Image: Sefira Ross

Five days after the shooting at the Tree of Life synagogue in Pittsburgh, I teared up at Starbucks from a mere glance at the New York Times. On the front page is a photo of visibly distressed young girls saying Psalms at the intense back-to-back funerals. I know these young girls. We all know them. We thought we were giving them a different world.

Does every generation think that it will bequeath an upgraded reality to the world? That the next generation will build upon the good works of the previous generation until the end of time? That’s what I had thought.

Steven Pinker, the Harvard professor of psychology, writes in his book The Better Angels of Our Nature that the world is getting better. “In fact,” he stated in a recent interview, “rates of war have been roller-coastering downward since 1946; rates of American homicide have plunged since 1992; and rates of disease, starvation, extreme poverty, illiteracy, and dictatorship, when they are measured by a constant yardstick, have all decreased — not to zero, but by a lot.”

Cold comfort this week. There is a hatred in the air that is choking this country. A wave of ugliness has been unleashed into the atmosphere, and it is seeping out of the crevices. There seems to be license to say out loud what has been till now hidden in the dark chambers of the deranged, deluded, and disturbed. That the manifestation of this horror happened to Squirrel Hill exemplifies the notion that the greatest evil is indeed attracted to the greatest good.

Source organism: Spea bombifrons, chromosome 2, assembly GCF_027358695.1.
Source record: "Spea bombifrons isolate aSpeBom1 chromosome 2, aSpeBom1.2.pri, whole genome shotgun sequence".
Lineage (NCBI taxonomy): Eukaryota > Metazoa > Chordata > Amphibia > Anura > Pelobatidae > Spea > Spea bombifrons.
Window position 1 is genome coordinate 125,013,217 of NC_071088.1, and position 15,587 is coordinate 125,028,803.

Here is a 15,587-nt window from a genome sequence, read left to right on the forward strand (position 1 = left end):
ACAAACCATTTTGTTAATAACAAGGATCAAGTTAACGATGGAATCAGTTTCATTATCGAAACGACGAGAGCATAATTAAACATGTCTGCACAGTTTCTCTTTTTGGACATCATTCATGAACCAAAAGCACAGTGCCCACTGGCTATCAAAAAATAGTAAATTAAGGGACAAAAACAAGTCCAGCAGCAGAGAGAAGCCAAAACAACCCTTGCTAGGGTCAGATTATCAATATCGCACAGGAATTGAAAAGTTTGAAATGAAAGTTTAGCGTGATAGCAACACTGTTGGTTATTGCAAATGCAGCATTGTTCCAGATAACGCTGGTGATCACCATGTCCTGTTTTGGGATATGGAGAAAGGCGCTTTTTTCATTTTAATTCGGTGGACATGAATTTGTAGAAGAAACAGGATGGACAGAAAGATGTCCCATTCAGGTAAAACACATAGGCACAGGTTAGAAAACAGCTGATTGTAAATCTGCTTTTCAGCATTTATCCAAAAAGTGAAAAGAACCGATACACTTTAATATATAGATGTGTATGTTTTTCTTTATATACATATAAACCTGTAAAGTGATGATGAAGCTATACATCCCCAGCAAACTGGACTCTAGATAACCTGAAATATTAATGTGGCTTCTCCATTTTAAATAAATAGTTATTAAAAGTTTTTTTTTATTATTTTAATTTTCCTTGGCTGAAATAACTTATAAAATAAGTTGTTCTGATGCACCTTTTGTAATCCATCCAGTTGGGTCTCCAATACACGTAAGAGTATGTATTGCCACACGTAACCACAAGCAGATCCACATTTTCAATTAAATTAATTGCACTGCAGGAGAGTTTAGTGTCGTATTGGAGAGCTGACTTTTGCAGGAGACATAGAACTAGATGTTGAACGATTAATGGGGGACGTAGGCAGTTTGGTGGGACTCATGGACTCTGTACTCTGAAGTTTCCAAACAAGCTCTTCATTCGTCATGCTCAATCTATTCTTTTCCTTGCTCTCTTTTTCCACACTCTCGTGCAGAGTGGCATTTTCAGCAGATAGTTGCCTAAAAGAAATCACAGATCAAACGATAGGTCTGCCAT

I grew up in Squirrel Hill. It’s a magical place. I had a charmed childhood of community and connection. And its appeal did not dwindle with time; we moved back to offer our kids the same warmth and coziness for 11 wonderful years. No place is perfect — but it was close. 

You can walk to the JCC, the library, all the Jewish day schools, synagogues of every denomination, shop in kosher stores, and meet lots of people you know all along the way. You can sit on your porch and greet your neighbors on the way to their churches and schools, and kids play with everyone on the block in the parks and backyards.

Because, you see, this is the neighborhood. Mr. Rogers’ neighborhood. He lived on my street, Beechwood Boulevard. He voted at our school, Hillel Academy, on Election Day. His spirit animated our childhood. There is a Talmudic saying that God sends the remedy ahead of the malady. The film about his life, Won’t You Be My Neighbor, began running in theaters this summer.

We are in a painful place right now, and as Mr. Rogers would say, “There is no normal life that is free of pain. It’s the very wrestling with our problems that can be the impetus for our growth.”

Time to wrestle. Mr. Rogers preaches civility, manners, and kindness. Parents, you are our first line of defense. Here are five action items to start today — and these are relevant to our actual children as well as the child inside each of us that needs a little reining in.


1. Always say please and thank you. Insist on niceties at home and outside.

2. Do not speak badly about people, especially in front of children — they hear you!

3. Make sure you look into the face of the person serving you. This will mean that you will have to put your phone down. 

4. Do not hear a bad or cruel word without responding. We cannot stand idly by the indignities of others.

5. Be a role model of love and kindness every day, wherever you go.

As Rabbi Menachem Creditor sings in his song, “Olam Chesed Yibaneh”:

I will build this world from love

And you must build this world from love

And if we build this world from love

Then God will build this world from love.

I still want to believe that we can change this world for the better and build a kinder tomorrow, one animated by the sentiments of this anthem. 

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